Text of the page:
Gorgeous views on top of the ridge. Dylan, Dan, and Kasey looking at our options. The nose of the ridge dropped off quickly into cliffs. We explored a lot of options for an hour and a half off the end of the ridge and couldn’t find a way down. The other side of the ridge made a more gentle drop to the next valley, except the last 80 ft or so dropped off sharply too. We went to bed that night not sure if we could pick our way down into the next valley or had to do a death march back the way we came. I was super exhausted that night and morale was a little low even toying with the idea of hiking back over the pass. Plus, we were wondering if we’d be able to do it in one day with our heavy packs. I had barely just enough food for a full third day, and I kept thinking of the “extra food” I left in the car since it was just supposed to be an overnight trip……

checking options

The next morning we woke early, and were able to descend down to the next valley. To do this we had to descend up into the valley (going the opposite direction from the river). We were sooo excited! We’d get to the Chickaloon after all! We picked our way down the creek slowly, again crossing every ten feet over slippery rock, until again we had to gain the next ridge because this creek too dropped significantly. Looking back on the ridge we camped, there were one or two ways down it, but it mostly cliffed out. So glad we lucked out and found an easier way down. We climbed a snow gulley and gained the next ridge. A little more vertical climbing than I thought we would be doing on this trip 🙂 We knew the next ridge had a plateau, then had a more gentle slope down. We then found a nice game trail and hiked easily on it until we ran into this little guy. No mama in sight and he was crying & barely walking. He appeared to be about the same size as a german shepherd, less than a week old and pretty frail. Unfortunately, there wasn’t anything we could do for him and most likely his mama was dead. I’ve never seen a moose baby this young without mom being within 10 feet at most. Also, we were worried about bears in case she was dead in the area. It was sad.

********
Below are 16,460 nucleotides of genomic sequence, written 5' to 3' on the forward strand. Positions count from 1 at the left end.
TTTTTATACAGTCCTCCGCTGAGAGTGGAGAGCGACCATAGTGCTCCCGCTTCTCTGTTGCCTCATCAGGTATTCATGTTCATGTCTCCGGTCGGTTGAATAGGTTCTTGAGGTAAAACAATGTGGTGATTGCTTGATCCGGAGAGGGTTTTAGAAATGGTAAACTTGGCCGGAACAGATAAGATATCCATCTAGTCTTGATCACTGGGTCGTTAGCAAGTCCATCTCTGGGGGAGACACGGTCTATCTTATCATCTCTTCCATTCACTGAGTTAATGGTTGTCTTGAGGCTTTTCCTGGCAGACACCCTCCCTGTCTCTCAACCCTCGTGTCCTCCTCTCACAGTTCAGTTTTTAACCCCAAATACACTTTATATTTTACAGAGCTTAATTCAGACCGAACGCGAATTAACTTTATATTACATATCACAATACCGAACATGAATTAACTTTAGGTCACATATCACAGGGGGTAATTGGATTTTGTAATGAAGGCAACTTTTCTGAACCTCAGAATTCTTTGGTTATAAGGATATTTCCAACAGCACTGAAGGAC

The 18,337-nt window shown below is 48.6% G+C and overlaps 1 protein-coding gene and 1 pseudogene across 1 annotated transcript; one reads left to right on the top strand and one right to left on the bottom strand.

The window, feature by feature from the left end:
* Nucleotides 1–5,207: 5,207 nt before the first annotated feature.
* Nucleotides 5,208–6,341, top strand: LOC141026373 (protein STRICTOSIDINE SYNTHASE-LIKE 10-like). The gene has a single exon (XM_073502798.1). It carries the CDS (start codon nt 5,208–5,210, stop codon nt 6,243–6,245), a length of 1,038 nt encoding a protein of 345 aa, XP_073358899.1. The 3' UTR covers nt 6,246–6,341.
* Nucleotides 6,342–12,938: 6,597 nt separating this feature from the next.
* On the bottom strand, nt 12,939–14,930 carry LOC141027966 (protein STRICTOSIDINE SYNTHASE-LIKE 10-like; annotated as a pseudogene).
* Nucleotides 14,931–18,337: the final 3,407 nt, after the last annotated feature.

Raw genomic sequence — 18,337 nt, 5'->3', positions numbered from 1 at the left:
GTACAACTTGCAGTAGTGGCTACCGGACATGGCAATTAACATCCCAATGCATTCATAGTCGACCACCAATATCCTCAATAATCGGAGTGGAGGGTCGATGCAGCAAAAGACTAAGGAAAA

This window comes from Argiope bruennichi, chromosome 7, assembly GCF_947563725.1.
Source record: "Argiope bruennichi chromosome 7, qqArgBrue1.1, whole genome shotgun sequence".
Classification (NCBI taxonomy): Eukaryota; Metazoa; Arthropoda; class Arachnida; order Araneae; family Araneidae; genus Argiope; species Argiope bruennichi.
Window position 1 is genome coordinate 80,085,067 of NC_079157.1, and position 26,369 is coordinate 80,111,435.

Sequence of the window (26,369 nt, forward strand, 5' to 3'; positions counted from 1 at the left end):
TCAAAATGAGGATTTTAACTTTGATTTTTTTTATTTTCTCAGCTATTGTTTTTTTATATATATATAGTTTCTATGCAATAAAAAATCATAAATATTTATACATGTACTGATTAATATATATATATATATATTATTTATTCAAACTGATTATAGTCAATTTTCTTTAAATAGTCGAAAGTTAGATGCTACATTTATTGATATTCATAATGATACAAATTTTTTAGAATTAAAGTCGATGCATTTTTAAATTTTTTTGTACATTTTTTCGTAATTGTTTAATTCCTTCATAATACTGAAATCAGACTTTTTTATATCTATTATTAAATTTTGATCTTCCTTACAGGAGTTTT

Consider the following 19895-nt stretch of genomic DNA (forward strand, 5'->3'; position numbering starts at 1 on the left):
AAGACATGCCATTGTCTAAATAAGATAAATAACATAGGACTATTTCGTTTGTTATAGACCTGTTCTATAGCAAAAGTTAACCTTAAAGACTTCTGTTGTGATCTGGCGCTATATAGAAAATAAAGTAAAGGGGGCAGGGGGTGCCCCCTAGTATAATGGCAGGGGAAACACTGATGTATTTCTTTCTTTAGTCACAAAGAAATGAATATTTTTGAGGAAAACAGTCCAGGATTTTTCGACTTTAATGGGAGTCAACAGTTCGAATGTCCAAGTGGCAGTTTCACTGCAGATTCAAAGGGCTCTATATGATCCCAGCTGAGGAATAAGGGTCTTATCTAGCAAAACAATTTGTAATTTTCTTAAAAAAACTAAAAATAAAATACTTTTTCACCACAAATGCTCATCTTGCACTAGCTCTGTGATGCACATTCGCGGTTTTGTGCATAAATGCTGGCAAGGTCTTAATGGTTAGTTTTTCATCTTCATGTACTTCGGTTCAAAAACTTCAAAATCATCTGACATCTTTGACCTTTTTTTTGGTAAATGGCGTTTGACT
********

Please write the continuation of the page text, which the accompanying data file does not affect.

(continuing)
baby moose 2

We left the game trail and started the easiest bushwhack I’ve ever done down to the river. Yay! The Chickaloon! We had a fun float out-such a great river!A few of us went for a refreshing swim in it:)  An adventure for sure, and a lesson or two learned 🙂

the Chickaloon!





The Bomber Traverse-My Birthday Backpacking Trip!

1 09 2011

The Bomber traverse has been a trip on my list for years and I figured the best way to spend my birthday weekend was with good friends on an awesome 18 mile backpacking trip in the Talkeetnas! The B-29 Bomber crashed on a glacier (now known as Bomber Glacier) in the Talkeetna Mountains in November of 1957. There were four survivors, and six people perished in the crash. At the bottom of this blog I’ve included an interview with Calvin Campbell, one of the survivors and hero of the crash, that I found online. The traverse starts at Gold Mint trailhead in Hatcher’s Pass, heading 8 miles to the Mint Hut.